What to expect from the Spanish Film Festival 2017
It’s that time of year again - for three weeks Perth will be able to view some of the best films to come out of Spain. That’s right, the Spanish Film Festival will run from April 27 until May 17, and will showcase 39 films. Check some of the highlights here.
It’s that time of year again - for three weeks Perth will be able to view some of the best films to come out of Spain. That’s right, the Spanish Film Festival will run from April 27 until May 17, and will showcase 39 films. The festival will be kicking off with Kiki, Love to Love (Kiki, El Amor se Hace) – a film which smashed the Spanish box office and happens to be based on the Australian film, The Little Death by Joshua Lawson. From crime thrillers to dramatic comedies, the festival will present an array of Spanish hits across multiple genres – so there will be a little something for everyone! For details on scoring a double pass for you and a friend - keep reading.
A little British humour
Closing out the festivities will be the sequel to the slow-beat British Comedy The Trip, starring the hilarious duo Steve Coogan and Rob Brydon. Cue an unsurmountable number of impressions of Michael Cane and a sibling-like bickering as the two travel around the country tasting various dishes in The Trip to Spain (2014) all for the UK Observer #werkperks.
Criticising the corporate culture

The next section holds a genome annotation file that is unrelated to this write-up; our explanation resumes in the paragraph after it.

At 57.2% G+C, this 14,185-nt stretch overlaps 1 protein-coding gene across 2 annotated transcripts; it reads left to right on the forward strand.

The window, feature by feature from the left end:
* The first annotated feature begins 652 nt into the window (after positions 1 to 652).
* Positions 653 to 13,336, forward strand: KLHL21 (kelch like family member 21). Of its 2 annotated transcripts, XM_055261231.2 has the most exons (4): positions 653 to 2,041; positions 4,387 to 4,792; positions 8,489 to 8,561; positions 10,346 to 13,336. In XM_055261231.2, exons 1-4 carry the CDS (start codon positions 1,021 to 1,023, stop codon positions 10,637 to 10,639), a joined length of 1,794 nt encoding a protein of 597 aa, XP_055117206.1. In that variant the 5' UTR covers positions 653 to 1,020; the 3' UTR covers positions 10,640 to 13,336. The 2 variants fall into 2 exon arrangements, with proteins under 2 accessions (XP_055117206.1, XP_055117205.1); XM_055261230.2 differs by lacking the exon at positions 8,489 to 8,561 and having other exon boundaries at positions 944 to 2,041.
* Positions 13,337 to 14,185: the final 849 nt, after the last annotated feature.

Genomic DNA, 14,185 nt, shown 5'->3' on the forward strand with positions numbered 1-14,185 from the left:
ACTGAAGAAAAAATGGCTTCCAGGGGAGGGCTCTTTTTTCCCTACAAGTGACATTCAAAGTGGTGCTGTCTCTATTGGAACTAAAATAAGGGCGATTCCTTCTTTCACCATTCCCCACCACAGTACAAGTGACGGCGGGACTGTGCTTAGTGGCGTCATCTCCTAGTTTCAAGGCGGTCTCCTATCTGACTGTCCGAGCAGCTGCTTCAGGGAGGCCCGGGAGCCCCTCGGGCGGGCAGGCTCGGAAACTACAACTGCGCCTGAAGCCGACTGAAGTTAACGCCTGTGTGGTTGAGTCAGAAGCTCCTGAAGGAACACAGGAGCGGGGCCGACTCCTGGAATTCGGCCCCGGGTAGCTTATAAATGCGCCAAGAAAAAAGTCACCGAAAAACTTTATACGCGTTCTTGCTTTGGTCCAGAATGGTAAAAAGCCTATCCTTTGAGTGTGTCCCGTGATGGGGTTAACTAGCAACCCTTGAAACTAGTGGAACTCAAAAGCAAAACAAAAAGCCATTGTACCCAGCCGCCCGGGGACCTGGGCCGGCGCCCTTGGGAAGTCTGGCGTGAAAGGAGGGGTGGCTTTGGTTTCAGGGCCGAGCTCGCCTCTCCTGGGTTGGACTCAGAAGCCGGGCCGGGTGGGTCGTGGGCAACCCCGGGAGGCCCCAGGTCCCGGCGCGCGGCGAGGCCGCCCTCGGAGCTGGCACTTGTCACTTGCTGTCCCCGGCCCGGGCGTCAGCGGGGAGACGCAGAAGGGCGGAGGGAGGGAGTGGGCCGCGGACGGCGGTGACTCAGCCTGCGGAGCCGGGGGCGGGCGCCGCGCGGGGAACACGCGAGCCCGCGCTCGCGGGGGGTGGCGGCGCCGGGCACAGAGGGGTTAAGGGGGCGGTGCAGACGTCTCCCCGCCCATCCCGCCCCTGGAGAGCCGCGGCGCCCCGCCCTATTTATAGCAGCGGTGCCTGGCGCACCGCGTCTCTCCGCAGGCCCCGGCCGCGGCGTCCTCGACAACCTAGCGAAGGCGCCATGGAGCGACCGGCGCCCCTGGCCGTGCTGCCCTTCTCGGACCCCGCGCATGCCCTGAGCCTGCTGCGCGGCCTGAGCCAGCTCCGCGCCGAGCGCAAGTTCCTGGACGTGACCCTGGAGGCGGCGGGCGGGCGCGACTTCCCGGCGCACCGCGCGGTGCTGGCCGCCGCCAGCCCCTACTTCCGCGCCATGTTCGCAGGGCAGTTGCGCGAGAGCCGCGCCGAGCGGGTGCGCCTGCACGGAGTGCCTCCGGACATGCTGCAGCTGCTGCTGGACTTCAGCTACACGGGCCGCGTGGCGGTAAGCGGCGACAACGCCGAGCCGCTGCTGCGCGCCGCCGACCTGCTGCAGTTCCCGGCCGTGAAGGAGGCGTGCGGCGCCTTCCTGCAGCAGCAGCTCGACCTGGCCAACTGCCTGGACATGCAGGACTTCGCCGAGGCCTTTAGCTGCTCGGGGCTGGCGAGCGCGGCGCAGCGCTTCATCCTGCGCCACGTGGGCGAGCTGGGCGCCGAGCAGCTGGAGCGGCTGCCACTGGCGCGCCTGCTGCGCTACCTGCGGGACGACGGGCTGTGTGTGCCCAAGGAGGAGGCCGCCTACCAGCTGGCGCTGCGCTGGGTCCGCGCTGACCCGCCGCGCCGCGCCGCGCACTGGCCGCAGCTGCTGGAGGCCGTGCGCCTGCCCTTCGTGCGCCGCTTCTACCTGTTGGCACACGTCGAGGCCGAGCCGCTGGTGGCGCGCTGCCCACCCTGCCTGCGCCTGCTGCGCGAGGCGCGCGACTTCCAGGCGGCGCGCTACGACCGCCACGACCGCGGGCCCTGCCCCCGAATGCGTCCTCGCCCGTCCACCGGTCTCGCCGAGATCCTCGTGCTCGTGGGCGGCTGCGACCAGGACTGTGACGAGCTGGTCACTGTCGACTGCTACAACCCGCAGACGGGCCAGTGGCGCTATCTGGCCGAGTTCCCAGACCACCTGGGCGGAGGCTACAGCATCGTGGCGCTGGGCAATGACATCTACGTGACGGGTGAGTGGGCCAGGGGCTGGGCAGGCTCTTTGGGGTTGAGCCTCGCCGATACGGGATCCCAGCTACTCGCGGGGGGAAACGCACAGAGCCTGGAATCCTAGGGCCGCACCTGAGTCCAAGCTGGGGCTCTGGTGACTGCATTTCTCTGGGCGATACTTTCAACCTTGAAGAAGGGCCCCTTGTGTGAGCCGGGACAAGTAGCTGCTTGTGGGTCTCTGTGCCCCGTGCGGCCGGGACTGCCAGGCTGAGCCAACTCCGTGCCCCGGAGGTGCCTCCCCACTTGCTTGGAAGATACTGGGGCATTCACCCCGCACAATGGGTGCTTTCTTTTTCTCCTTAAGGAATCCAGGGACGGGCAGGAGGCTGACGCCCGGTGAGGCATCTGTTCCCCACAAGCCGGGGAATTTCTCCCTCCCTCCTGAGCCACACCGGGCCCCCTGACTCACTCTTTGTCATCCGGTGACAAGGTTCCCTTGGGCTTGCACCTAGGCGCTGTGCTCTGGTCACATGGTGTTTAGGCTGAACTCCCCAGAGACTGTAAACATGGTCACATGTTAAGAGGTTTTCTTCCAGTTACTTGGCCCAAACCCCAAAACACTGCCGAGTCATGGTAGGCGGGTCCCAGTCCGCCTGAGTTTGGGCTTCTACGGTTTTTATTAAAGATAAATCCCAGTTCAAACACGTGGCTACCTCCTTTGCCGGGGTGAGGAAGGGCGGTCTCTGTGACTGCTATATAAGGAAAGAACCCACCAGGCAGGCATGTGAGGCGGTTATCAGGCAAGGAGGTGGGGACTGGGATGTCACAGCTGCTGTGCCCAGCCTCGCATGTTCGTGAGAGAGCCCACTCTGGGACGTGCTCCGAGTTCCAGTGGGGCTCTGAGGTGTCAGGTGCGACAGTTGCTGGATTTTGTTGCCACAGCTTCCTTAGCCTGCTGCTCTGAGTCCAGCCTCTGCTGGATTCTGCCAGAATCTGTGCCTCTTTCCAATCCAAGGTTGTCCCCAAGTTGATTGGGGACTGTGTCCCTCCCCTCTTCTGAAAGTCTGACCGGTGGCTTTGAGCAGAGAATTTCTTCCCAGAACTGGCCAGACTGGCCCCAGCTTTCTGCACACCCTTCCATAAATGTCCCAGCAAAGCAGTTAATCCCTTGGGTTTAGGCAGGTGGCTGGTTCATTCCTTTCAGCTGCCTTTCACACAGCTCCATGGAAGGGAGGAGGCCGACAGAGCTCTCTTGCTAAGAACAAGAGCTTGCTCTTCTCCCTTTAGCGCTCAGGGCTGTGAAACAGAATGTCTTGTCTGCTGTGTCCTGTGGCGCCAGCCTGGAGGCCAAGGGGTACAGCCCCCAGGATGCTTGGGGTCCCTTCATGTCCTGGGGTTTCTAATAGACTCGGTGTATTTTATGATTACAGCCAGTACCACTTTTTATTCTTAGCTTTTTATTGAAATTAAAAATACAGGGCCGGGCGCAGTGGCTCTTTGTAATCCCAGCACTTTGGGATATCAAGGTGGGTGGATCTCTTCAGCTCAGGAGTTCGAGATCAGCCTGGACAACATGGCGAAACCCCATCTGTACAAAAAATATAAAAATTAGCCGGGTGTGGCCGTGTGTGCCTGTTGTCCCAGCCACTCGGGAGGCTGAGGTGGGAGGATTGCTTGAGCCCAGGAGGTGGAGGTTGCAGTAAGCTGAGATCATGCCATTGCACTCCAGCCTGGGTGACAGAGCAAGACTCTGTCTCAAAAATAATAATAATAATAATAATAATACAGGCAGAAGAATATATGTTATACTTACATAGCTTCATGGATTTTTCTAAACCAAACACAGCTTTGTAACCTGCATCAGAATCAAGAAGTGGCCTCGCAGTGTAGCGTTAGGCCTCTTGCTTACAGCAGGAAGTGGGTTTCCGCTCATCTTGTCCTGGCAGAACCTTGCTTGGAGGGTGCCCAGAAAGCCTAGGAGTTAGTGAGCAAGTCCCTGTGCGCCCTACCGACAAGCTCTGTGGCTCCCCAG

Honourable mentions also go out to The Tip of the Iceberg (2016), a film inspired by true events when in 2009, 20 employees committed suicide at France Télécom (now known as Orange). The film explores the rigorous nature of corporate culture and the very real-life problem of profit at any cost. The film features an investigation into a multinational company after three of its employees commit suicide. A nail biter sure to have you questioning the line between hard-working and overworked, with a mysterious Iceberg Project at the centre of the conspiracy. The film acts as a warning and is a must watch for those who feel the daily 9-5 grind weighing a little too heavily.
Nothing beats hometown glory
Next up is a dark comedic drama centred around a Nobel Prize winning author who finds the prestigious accolade a travesty on his career. Instead of being grateful, Daniel Mantovani found the award offensive, as it meant he had created a piece of writing that has been widely accepted and agreed upon. The Distinguished Citizen (2016) follows the life of novelist Mantovani five years since denouncing the critically acclaimed prize, as he continues to turn down numerous awards until finally, one peaks his interest. He chooses to accept an award from his home town of Salas, honouring him as a Distinguished Citizen. The only catch is, he left the small town 40 years earlier and never looked back until now. The film covers the full circle of the writer back to the very town that inspired his award winning work, and the “Characters” who are heavily entwined throughout his writing. This award winning film, which won Best Foreign Film in the Spanish Language, asks the audience to question how success is measured, and shows that the ones we seek approval from are not always in the spotlight.